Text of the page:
Exodus 3:1 Commentary - The Cambridge Bible for Schools and Colleges
1. Moses acts as his father-in-law’s shepherd. According to P (Exo 7:7) Moses was now 80 years of age, and some 40 years had elapsed since his flight from Egypt (Exo 2:11). But we must not attempt to fit the narratives of J and E to the chronological scheme of P (cf. on Exo 2:23).
behind (i.e. to the west of) the wilderness ] where there was good pasture. We do not know exactly where the ‘wilderness’ mentioned was; but the change of place from the E. or S. of the Peninsula (Exo 2:15) at least brought Moses to ‘Horeb.’ ‘On the approach of summer all the Bedawin leave the lower country, where the herbage is dried up, and retire towards the higher parts, where the pasture preserves its freshness much longer’ (Burckhardt, Syria, p. 482, quoted by Kn.).
the mountain of God ] i.e. a sacred mountain. So Exo 4:27; Exo 18:5; Exo 24:13 (all E); 1Ki 19:8 †. It is possibly so called proleptically, in virtue of the sanctity acquired by it from the subsequent law-giving (ch. 19); but more probably (Ewald, Hist. ii. 43, 45, 103; Di.; W. R. Smith, Rel. Sem. 2 p. 117 f.; Sayce, EHH. 188; DB. iv. 536 b ; Burney, Journ. of Theol. Studies, ix. (1908), p. 343 f.; and others), as being already an ancient sacred mountain. Lofty mountains towering towards heaven were often regarded as sacred by the Semites; and the very name ‘Sinai’ suggests at once that it is derived from Sin, the name of the moon-god in Babylonian. Antoninus Placentinus ( Itin. c. 38) describes how c. 570 a.d. a white marble idol, representing the moon-god, was worshipped on the traditional Sinai by the native Arabs at every new-moon.
Horeb ] the name used by E (here, Exo 17:6, Exo 33:6), by the Deuteronomist (Deu 1:2; Deu 1:6; Deu 1:19; Deu 4:10; Deu 4:15; Deu 5:2; Deu 9:8; Deu 18:16; Deu 29:1), and in 1Ki 8:9 = 2Ch 5:10 , 1Ki 19:8; Mal. 3:22; Psa 106:19 † ; J and P always speak of ‘Sinai’ (see on Exo 19:1). The two names are almost interchangeable; both denote the mountain of the law-giving (comp. Deu 4:15 with Exo 19:18; Exo 19:20); and there is apparently no place where ‘Horeb’ occurs, in which ‘mount Sinai’ or ‘the wilderness of Sinai’ (‘Sinai’ alone, except in poetry, occurs only in Exo 16:1) could not have been used. As Di. rightly says, ‘the names vary only according to the writers, or, as in Sir 48:7 , in the parallel clauses of the same verse.’ Still, it is unlikely that the two names denote exactly the same place; and probably ‘Horeb’ is a slightly wider term than ‘Sinai,’ and denotes not the mountain only, but the mountain with the circumjacent district (in Deu 4:10; Deu 9:8; Deu 18:16, it must denote not ‘ mount Sinai,’ but the ‘ wilderness of Sinai’ (see on Exo 19:1), i.e. the area in front of it, where the people were standing). The name Horeb (if Semitic) means probably either dry ground, or desolation.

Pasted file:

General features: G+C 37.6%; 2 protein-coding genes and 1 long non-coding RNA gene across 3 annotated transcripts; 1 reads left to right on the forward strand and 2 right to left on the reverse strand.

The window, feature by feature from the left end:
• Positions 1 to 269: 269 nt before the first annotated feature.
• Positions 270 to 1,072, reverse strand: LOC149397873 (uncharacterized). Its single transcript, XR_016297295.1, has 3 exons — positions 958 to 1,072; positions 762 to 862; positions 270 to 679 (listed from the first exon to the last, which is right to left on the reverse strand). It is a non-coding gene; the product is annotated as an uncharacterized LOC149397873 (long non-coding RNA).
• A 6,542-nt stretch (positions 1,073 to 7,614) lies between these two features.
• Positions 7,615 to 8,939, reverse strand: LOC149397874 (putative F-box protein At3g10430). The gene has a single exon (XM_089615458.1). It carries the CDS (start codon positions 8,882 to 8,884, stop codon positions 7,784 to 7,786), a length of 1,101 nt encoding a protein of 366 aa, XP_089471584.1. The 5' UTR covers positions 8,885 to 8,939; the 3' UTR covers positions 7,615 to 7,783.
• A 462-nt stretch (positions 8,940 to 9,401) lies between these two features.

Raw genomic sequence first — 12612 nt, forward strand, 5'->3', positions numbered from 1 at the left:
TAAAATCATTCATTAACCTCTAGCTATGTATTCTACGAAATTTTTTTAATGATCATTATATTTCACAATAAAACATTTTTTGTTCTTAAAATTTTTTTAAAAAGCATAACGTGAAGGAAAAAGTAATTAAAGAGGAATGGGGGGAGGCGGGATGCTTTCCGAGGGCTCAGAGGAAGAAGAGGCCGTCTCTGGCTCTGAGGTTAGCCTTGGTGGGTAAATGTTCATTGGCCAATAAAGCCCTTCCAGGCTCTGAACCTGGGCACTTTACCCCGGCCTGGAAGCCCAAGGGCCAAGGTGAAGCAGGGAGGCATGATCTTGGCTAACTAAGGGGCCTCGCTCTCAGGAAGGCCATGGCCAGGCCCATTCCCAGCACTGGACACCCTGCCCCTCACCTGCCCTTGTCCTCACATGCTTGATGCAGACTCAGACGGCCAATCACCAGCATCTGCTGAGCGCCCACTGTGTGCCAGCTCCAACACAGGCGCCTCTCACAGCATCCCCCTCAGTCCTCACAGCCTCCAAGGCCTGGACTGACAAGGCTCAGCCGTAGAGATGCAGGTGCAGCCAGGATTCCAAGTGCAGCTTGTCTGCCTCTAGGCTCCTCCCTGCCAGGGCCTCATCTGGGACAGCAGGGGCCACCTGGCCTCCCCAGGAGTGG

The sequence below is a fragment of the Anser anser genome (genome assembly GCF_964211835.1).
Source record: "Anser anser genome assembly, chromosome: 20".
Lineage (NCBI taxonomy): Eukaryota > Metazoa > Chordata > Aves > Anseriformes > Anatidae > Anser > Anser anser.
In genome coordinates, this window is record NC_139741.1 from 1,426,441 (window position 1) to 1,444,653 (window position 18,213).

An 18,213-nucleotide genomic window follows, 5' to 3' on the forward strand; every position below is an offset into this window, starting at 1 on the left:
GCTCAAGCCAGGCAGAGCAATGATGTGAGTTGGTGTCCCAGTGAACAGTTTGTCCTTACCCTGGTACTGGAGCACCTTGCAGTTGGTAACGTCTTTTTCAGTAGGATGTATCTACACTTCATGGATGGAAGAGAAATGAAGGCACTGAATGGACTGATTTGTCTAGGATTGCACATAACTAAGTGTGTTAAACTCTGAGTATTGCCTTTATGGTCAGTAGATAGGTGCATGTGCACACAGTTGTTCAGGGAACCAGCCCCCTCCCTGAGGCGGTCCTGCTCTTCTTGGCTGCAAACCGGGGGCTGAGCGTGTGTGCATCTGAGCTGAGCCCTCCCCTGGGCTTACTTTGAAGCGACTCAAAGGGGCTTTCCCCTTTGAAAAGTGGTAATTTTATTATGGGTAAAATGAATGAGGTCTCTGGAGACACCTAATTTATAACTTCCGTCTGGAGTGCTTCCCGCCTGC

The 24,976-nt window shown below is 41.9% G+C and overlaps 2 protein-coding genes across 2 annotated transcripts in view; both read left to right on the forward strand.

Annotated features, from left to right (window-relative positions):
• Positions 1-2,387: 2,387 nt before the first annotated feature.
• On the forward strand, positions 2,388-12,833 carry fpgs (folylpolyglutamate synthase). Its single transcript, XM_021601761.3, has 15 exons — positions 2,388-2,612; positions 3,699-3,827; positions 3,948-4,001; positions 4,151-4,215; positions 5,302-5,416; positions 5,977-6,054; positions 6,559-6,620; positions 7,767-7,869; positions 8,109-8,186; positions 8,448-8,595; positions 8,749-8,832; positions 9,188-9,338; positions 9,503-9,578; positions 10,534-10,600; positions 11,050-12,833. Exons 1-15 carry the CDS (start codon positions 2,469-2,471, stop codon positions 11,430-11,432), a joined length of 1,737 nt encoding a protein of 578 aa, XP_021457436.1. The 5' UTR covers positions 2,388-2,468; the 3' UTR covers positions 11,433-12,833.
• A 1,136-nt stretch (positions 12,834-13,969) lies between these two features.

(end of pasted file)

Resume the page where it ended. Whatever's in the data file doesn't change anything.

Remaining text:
1 5. The vision of the burning bush. Cf. Act 7:30-35.
Exo 3:1 to Exo 4:17 . Moses commissioned by Jehovah at Horeb to deliver His people. The dialogue between Jehovah and Moses, as in other cases (cf. Delitzsch on Gen 12:1), must be pictured, not as one audible externally, but as giving expression, in words which are naturally those of the narrators, to Moses’ mental communings with God, through which he was gradually taught by Him that, in spite of the difficulties which he saw before him, he was nevertheless to be His appointed agent for accomplishing Israel’s deliverance (cf. the dialogue in Jeremiah 14-15). See further, on the sense in which God is to be understood as ‘speaking’ to a man, the Introduction, p. xlvii f.
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The Cambridge Bible for Schools and Colleges
The Cambridge Bible for Schools and Colleges is a biblical commentary set published in parts by Cambridge University Press from 1882 onwards. Anglican bishop John Perowne was the general editor. The first section published was written by theologian Thomas Kelly Cheyne and covered the Book of Micah.
Perowne exercised limited editorial control over the writers of individual commentaries: his aim was "to leave each contributor to the unfettered exercise of his own judgment".